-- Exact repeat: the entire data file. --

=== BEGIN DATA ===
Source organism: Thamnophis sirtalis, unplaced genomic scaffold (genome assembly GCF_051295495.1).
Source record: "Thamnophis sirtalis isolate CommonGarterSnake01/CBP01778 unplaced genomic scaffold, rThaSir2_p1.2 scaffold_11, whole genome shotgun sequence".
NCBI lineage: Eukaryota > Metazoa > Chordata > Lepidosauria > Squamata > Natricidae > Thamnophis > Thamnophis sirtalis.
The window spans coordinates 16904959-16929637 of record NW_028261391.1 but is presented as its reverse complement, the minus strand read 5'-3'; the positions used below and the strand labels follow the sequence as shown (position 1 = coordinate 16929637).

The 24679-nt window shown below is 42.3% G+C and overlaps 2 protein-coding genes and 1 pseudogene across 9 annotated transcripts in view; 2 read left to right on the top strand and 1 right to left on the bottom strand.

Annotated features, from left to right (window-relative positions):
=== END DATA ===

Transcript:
Source organism: Thamnophis sirtalis, unplaced genomic scaffold (genome assembly GCF_051295495.1).
Source record: "Thamnophis sirtalis isolate CommonGarterSnake01/CBP01778 unplaced genomic scaffold, rThaSir2_p1.2 scaffold_11, whole genome shotgun sequence".
NCBI lineage: Eukaryota > Metazoa > Chordata > Lepidosauria > Squamata > Natricidae > Thamnophis > Thamnophis sirtalis.
The window spans coordinates 16904959-16929637 of record NW_028261391.1 but is presented as its reverse complement, the minus strand read 5'-3'; the positions used below and the strand labels follow the sequence as shown (position 1 = coordinate 16929637).

The 24679-nt window shown below is 42.3% G+C and overlaps 2 protein-coding genes and 1 pseudogene across 9 annotated transcripts in view; 2 read left to right on the top strand and 1 right to left on the bottom strand.

Annotated features, from left to right (window-relative positions):